Update 1-19-2012, 7:02 p.m.: This from Joshua Kopstein at Motherboard: “But the chilling takeaway of this whole debacle was the irrefutable air of anti-intellectualism; that inescapable absurdity that we have members of Congress voting on a technical bill who do not posses any technical knowledge on the subject and do not find it imperative to recognize those who do. This used to be funny, but now it’s really just terrifying.”
Surfing the web is like panning for gold. You’ve got to sift through a ton of junk to get to the good stuff.
Then there’s all that “can you believe this” forwarding of amazing tales based on fluffy fabrication. I remain astonished at what seemingly smart people will believe if they find it on the web.
And, there’s the teeth-grinding, anger-provoking theft of your stuff, be the stuff your credit card, your family scrapbook or your Academy Award movie. When I was a newspaper/web editor, I regularly pulled out the copyright cudgel when folks stole our print and web work.
There’s a lot to hate about today’s infant web world. Harnessing this shadowy technology that no one understands is a bit like the proverbial herding of cats. You get one corralled and another pops over the top and six more screech at your heels.
Witness the legislative power-struggle that was the Stop Online Piracy Act, or S.O.P.A. Yesterday, its powerful Congressional backers faded away like so many Internet trolls, learning that attempts to rein in abusive web behavior at the expense of the web itself will be folly.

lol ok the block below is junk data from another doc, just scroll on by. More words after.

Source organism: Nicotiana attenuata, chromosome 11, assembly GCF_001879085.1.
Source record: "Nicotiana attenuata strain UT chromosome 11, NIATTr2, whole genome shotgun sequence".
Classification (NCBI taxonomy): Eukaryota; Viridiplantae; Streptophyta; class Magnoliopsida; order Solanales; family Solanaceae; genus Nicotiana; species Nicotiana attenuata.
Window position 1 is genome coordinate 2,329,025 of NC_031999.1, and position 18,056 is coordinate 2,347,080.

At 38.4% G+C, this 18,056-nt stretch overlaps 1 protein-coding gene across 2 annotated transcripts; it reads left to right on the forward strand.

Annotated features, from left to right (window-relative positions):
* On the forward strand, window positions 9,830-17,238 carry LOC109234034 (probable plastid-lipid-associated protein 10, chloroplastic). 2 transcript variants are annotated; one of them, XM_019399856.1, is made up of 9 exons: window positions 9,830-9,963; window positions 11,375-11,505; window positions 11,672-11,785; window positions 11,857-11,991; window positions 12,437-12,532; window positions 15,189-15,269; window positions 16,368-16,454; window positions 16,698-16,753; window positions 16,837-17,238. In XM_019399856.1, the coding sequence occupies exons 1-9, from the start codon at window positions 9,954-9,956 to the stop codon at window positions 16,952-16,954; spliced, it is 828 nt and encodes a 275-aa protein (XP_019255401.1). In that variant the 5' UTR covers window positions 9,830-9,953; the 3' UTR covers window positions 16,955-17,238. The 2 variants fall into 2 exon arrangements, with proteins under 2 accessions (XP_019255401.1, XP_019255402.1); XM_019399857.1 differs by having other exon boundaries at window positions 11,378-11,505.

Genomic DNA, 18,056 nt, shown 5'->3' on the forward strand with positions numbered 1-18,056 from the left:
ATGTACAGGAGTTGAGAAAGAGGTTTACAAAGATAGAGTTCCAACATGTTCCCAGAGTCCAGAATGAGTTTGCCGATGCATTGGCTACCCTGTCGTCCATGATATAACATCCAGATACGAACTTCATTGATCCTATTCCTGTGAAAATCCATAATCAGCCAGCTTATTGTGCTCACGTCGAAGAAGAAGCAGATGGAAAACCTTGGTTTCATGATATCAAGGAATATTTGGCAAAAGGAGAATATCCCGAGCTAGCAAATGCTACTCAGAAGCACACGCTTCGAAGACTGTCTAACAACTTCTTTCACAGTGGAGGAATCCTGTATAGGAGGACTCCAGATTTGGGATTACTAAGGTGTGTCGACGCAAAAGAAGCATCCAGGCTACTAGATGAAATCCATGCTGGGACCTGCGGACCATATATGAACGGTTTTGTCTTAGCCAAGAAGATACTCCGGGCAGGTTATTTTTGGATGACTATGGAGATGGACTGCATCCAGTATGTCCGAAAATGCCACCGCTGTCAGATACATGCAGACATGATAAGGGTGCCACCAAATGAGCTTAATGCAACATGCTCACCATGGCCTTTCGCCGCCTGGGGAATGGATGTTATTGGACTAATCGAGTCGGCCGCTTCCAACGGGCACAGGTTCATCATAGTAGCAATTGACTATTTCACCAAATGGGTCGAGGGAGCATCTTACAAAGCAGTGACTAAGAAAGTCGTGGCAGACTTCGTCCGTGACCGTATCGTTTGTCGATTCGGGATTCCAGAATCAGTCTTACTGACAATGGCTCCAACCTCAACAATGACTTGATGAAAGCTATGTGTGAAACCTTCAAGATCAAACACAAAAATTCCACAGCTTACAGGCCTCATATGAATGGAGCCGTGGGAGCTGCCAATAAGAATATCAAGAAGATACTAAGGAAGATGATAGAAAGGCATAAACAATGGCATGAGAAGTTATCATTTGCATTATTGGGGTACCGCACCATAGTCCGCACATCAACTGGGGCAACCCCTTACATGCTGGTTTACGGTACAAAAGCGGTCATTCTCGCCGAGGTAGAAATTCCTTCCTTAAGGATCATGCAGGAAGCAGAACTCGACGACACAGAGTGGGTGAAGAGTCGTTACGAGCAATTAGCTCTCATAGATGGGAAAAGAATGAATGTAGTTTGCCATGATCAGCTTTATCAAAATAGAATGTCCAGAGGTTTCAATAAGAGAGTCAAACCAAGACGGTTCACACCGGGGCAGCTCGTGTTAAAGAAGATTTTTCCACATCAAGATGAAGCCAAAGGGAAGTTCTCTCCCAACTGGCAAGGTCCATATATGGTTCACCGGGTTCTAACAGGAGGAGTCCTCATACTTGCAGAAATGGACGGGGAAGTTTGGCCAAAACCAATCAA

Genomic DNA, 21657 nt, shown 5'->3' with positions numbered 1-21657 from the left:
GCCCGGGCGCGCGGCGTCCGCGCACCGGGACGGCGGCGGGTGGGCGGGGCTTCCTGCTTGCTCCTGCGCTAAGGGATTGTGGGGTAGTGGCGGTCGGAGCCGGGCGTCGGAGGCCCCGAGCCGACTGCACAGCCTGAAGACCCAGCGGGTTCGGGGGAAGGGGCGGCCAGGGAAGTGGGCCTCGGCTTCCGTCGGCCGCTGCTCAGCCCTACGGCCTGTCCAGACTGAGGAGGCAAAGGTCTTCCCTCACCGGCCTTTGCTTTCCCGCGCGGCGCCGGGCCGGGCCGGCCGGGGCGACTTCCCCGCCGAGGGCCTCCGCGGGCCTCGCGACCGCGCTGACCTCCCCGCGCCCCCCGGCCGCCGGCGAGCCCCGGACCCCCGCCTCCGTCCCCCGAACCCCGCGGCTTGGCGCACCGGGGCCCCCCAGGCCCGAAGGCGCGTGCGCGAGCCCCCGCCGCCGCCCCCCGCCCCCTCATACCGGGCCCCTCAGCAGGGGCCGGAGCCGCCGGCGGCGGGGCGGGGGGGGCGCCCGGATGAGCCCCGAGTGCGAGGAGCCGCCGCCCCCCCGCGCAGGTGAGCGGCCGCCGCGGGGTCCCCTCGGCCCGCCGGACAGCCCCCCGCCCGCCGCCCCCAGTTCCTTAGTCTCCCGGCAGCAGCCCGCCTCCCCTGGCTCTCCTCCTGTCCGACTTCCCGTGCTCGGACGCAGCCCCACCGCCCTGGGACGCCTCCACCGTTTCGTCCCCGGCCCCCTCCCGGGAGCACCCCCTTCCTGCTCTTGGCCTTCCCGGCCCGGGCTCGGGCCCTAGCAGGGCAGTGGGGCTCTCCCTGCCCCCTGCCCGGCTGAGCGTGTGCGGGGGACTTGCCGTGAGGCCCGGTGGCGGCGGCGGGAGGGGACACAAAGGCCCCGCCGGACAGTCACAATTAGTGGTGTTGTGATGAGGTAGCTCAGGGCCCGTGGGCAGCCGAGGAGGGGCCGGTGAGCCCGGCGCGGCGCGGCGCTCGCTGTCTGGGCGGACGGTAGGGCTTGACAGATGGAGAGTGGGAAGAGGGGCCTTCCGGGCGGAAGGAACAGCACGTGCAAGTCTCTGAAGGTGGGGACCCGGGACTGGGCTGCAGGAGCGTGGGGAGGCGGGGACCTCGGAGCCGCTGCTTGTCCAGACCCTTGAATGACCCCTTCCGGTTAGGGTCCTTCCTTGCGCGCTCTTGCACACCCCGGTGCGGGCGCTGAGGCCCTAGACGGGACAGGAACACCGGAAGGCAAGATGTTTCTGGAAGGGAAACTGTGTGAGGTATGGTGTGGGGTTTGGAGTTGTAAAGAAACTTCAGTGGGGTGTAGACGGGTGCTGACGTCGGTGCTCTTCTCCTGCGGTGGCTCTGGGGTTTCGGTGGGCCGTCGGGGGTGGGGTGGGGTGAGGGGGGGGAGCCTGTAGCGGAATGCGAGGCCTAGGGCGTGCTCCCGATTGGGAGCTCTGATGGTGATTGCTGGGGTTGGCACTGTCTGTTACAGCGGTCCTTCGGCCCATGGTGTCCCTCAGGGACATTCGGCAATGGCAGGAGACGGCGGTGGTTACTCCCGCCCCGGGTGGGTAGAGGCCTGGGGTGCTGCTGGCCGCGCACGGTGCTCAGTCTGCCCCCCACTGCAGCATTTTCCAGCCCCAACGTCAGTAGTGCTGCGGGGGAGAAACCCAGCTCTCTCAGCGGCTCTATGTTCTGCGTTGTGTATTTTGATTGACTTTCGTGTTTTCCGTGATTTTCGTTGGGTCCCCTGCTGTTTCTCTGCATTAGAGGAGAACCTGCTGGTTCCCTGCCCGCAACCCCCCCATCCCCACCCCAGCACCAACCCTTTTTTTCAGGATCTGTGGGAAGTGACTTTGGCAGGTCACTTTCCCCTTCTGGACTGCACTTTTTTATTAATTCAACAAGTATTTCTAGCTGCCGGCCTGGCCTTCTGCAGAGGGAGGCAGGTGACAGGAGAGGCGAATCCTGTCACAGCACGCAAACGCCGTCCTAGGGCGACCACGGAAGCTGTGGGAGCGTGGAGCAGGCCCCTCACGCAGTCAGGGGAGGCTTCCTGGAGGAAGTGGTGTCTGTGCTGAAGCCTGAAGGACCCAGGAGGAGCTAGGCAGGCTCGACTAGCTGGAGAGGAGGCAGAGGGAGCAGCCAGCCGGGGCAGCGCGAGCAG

The old guys — read that the U.S. Chamber of Commerce, Congress, the movie and music industries — thought it would be simple enough to outlaw cutting-and-pasting and the stealing of intellectual and original works. It’s a laudable goal: Crack down on pirates stealing your expensive and labor-intensive proprietary products.
The legislation has its heart in the right place, so to speak. It’s simply not right for someone else to claim the work of another and then make money from it. That breaks at least a couple of the Ten Commandments. Congress wanted to stop that.
Unfortunately, the overly broad, squishy-ly-written legislation had “slippery slope” larded all over it. Think Sarbanes-Oxley only worse.
The good news? The web world giants (and a host of traditional, mainstream media journalism folks) flexed some unusual muscle. If you didn’t know that Wikipedia was “dark” yesterday and that Twitter, Facebook and Google (among others) were the media of choice yesterday, well, I’m pretty sure you’re still calling it the “Internets.” Which is, of course, why the web world confounds the old guys in Congress.
The better news? Now, there’s an opportunity for the old guys who craft legislation and who represent the traditional media and the new guys of the web world to capture the pirates without sinking the boat.